Selected articles from May/June 2010 issue published on TheFabricator.com:
Like many companies, Ultra Machine and Fabrication Inc., Shelby, N.C., a fabricator of armored military vehicles, believed the welders should clean up their own weldments for spatter, slag, and other discontinuities. But when welders were spending less and less time under the hood, Ultra re-evaluated this philosophy and, as a result, implemented a separate postweld cleaning team.
The orbital welding process has seen significant advancements in electronic control technology that have helped open the door to a wider array of applications while making it more cost effective to use.
The X-factor, also known as the Bruscato factor, is an important equation for anyone welding with chrome-moly steel. The equation will help you test your filler metals for levels of phosphorus, antimony, tin, and arsenic that could make a weldment susceptible to temper embrittlement.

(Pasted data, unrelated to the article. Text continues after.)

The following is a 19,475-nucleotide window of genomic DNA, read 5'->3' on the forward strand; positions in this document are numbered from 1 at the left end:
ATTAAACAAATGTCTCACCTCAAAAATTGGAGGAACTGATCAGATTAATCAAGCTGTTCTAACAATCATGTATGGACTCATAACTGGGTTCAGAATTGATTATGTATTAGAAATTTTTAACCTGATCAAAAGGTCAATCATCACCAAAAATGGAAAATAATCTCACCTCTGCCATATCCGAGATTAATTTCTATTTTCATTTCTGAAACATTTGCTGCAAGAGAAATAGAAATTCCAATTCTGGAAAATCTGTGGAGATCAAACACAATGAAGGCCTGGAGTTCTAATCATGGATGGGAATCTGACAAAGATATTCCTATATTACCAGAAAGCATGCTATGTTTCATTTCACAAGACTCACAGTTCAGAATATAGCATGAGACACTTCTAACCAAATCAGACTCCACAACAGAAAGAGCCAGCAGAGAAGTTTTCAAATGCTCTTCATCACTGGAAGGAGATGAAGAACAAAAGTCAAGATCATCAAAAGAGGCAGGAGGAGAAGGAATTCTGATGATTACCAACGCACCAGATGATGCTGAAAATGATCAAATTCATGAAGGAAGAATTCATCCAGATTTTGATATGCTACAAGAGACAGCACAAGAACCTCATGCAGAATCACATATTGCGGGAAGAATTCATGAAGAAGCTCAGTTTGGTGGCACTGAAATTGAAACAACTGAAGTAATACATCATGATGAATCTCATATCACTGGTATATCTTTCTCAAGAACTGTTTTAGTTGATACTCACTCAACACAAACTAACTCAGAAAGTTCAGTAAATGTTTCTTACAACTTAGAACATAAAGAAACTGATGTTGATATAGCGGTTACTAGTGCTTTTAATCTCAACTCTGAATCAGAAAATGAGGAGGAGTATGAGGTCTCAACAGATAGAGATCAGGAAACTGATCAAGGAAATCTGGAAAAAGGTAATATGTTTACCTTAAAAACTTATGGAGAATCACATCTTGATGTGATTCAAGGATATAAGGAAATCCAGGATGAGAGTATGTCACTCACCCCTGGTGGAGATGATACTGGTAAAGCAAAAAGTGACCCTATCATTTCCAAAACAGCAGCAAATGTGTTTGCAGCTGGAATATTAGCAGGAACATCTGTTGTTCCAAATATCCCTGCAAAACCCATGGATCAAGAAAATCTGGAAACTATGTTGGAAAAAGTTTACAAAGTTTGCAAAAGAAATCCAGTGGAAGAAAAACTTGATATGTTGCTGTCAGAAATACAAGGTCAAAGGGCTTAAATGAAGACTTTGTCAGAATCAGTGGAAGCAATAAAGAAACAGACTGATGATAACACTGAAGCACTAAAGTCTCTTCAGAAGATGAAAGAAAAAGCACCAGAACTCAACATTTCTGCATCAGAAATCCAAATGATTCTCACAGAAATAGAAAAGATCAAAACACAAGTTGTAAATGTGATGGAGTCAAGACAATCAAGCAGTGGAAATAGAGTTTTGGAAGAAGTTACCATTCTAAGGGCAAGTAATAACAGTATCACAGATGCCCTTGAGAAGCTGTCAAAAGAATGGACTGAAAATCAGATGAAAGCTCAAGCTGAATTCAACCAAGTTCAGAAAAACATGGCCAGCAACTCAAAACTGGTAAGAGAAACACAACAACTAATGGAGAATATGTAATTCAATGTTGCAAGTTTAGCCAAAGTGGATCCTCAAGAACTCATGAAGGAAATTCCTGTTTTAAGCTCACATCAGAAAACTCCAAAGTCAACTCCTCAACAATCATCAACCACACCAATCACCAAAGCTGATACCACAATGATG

Architects and engineers are designing structures with new and innovative shapes. To meet these ever-changing requirements, manufacturers may turn to solid-state, high-frequency electric resistance welding (HF ERW) to produce engineered structural sections at high speeds with unlimited beam profiles, better structural performance, and with lighter weights.
Many structural steel fabricators are loyal to shielded metal arc welding (SMAW). But technology advancements in the wire feed process known as flux-cored arc welding (FCAW), paired with an increasingly competitive market, have changed the landscape of structural steel environments, and by extension the opinions of the most loyal SMAW users.
A truss railroad bridge that was destroyed in a massive flood was replaced within a year thanks to a fast-tracked rebuild effort that featured W44 beams.
Author and co-founder of New America Foundation gives his insights regarding the U.S.'s crumbling infrastructure and provides tangible ways the federal government can address the situation.
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